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Elb. I beseech you, sir, ask him what this man did to my wife.
Esca. Well, sir;— What did this gentleman to her ?
Pom. I beseech you, sir, look in this gentleman's face: - Good master Froth, look upon his honour; 'tis for a good purpose ; doth your honour mark his face?
Esca. Ay, sir, very well.
Pom. I'll be supposed upon a book, his face is the worst thing about him : good then; if his face be the worst thing about him, how could master Froth do the constable's wife any harm ? I would know that of your honour.
Esca. Constable, what say you to it?
Elb. First, an it like you, the house is a respected house ; next, this is a respected fellow; and his mistress is a respected woman.
Pom. By this hand, sir, his wife is a more respecto ed person
of us all. Elb. Varlet, thou liest ; thou liest, wicked varlet ; the time is yet to come, that she was ever respected with man, woman, or child.
Pom. Sir, she was respected with him before he married with her.
Esca. Which is the wiser here, - justice or iniquity ? — Is this true ?
Elb. O thou caitiff! O thou varlet! O thou wicked Hannibalo! I respected with her, before I was married to her! If ever I was respected with her, or she with me, let not your worship think me the poor duke's officer : Prove this, thou wicked Hanni, bal, or I'll have mine action of battery on thee.
Esca. If he took you a box o' the ear, you might have your
action of slander too. Elb, Marry, I thank your good worship for it : What is't your worship’s pleasure I shall do with this wicked caitiff?
8 For cannibal.
Esca. Truly, officer, because he has some offences in him, that thou would'st discover if thou could'st, let him continue in his courses, till thou know'st what they are. · Elb. Marry, I thank your worship for it :- Thou see'st, thou wicked varlet now, what's come upon thee; thou art to continue now, thou varlet ; thou art to continue.
Esca. Come hither to me, master Froth. Master Froth, I would not have you acquainted with tapsters ; they will draw you, master Froth, and you will hang them: get you gone, and let me hear no more of you.
Froth. I thank your worship: for mine own part, I never come into any room in a tap-house, but I am drawn in.
Esca. Well, no more of it, master Froth: farewell. — [Exit Froth.] - Come you hither to me, master Tapster; what's your name, master Tapster?
Esca. I advise you, let me not find you before me again upon any complaint whatsoever ; if I do, Pompey, I shall beat you to your tent, and prove a shrewd Cæsar to you ; in plain dealing, Pompey, I shall have you whipped : so, for this time, Pompey, fare you
well. Pom. I thank your worship for your good coun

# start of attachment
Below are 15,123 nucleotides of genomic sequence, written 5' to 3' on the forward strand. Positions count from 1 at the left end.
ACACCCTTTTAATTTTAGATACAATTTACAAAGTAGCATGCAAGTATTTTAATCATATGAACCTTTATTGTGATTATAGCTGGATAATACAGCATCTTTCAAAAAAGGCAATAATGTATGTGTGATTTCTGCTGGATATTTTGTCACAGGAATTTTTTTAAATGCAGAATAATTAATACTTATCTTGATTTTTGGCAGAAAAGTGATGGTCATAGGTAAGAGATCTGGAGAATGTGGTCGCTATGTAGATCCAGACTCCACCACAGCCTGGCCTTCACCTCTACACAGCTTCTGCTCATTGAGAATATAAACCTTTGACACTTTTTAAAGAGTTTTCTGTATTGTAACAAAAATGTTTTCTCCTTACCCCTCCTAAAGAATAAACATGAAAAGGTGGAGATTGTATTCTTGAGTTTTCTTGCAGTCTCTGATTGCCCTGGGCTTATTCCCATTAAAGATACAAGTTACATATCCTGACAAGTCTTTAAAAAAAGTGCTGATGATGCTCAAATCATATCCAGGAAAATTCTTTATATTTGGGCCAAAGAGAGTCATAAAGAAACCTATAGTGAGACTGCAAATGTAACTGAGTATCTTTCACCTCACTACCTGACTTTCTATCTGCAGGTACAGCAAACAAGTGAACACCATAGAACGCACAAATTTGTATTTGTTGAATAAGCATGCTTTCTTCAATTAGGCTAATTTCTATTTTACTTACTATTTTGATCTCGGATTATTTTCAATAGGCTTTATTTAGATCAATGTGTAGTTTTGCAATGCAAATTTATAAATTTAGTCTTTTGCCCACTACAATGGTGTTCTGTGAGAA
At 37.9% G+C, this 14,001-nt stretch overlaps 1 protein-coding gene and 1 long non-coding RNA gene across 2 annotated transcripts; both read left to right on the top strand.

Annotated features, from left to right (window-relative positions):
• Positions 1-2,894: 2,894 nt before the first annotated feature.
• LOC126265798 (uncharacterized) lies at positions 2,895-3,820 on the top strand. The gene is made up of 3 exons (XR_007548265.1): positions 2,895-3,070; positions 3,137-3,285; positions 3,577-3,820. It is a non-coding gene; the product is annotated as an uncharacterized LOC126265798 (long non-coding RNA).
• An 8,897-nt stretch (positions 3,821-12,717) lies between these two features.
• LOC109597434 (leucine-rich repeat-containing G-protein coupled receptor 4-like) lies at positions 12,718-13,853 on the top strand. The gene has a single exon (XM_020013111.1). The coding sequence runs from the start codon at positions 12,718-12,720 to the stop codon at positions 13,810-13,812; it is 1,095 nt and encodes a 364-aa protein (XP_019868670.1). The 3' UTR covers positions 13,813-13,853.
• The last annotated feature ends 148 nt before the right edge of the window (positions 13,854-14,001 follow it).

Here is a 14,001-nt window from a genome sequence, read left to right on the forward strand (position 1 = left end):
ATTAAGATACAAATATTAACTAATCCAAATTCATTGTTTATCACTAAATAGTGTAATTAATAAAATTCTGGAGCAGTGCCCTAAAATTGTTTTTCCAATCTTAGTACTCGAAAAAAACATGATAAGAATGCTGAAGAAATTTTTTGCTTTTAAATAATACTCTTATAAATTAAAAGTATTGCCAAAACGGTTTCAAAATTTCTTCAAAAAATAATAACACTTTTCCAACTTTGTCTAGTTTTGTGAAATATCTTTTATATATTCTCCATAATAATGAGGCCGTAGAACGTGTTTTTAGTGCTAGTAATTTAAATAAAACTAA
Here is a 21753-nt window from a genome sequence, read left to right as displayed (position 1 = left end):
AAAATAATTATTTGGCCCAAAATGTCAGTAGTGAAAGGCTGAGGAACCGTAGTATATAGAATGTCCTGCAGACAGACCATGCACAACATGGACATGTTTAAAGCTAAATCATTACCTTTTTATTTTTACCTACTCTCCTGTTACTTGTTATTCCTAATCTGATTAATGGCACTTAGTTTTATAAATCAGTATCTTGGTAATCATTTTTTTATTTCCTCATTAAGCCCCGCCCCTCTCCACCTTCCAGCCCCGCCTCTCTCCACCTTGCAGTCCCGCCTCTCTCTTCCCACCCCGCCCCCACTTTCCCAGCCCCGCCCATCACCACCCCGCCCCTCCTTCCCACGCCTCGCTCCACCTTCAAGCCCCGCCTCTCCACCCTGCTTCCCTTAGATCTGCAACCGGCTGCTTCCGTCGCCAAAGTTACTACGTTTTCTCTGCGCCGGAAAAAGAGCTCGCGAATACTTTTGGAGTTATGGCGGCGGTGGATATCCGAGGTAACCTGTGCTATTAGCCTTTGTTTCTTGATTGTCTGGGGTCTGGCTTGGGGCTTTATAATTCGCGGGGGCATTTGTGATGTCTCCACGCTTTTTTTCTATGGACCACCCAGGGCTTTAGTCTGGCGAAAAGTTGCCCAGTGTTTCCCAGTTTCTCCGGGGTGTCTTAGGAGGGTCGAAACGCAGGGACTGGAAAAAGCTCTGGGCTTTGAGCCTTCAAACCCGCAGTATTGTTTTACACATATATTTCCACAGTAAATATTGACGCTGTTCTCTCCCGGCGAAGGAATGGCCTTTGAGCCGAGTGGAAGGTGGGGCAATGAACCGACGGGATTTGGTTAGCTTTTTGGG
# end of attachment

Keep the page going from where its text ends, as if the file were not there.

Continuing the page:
But I shall follow it, as the Aesh and fortune shall better determine.
[Exit POMPEY. Esca. Come hither to me, master Elbow; come hither, master Constable.
How long have you been in this place of constable ?
Elb. Seven year and a half, sir.
Esca. I thought, by your readiness in the office you had continuance in it some time: you say, seven years together?
Elb. And a half, sir.
They do you wrong to put you so oft upon't : are
and go through with all.
Esca. Look you, bring me in the names of some
ELBOW, and Tipstaves.
A Room in Angelo's House.
Ang. When I would pray and think, I think and
How now, who's there?
One Isabel, a sister,
Teach her the
fair maid ? Isa. I am come to know your pleasure. Ang. That you might know it, would much better
please me, Than to demand what 'tis. Your brother cannot
live. Isa. Even so ? Heaven keep your honour !
[Retiring. may he live a while : and, it may be, As long as you or I :- Yet he must die. Isa. Under
your sentence ? Ang. Yea.
Isa. When, I beseech you? that in his reprieve, Longer, or shorter, he may be so fitted, That his soul sicken not.
Ang. Ha! Fie, these filthy vices ! It were as good To pardon m, that hath from nature stolen A man already made, as to remit Their saucy sweetness, that do coin heaven's image, In stamps that are forbid.
Isa. 'Tis set down so in heaven, but not in earth.
Ang. Say you so ? then I shall poze you quickly.
Isa. Sir, believe this,
Ang. I talk not of your soul; our compelld sins Stand more for number than for accompt.
Ang. Nay, I'll not warrant that: for I can speak Against the thing I say. Answer to this ;I, now the voice of the recorded law, Pronounce a sentence on your brother's life : Might there not be a charity in sin, To save this brother's life?
How say you?
Isa. Please you to do't,
Ang. Pleas'd you to do't, at peril of your soul, Were equal poize of sin and charity.
Isa. That I do beg his life, if it be sin, Heaven let me bear it! you granting of my suit, If that be sin, I'll make it my morn prayer To have added to the faults of mine, And nothing of your, answer.
Ang. Nay, but hear me: Your sense pursues not mine : either you are igno
rant, Or seem so, craftily; and that's not good.
Isa. Let me be ignorant, and in nothing good, But graciously to know I am no better.
Ang. Thus wisdom wishes to appear most bright When it doth tax itself:- But mark me; To be received plain, I'll speak more gross : Your brother is to die.
Ang. And his offence is so, as it appears Accountant to the law
upon Isa. True.
Ang. Admit no other way to save his life, (As I subscribe not that, nor any other, But in the loss of question,) that you, his sister, Finding yourself desired of such a person, Whose credit with the judge, or own great place, Could fetch your brother from the manacles Of the all-binding law; and that there were No earthly mean to save him, but that either You must lay down the treasure of your person To this supposed, or else let him suffer 3 What would
do ? Isa. As much for my poor brother, as myself: That is, were I under the terms of death, The impression of keen whips I'd wear as rubies, And strip myself to death, as to a bed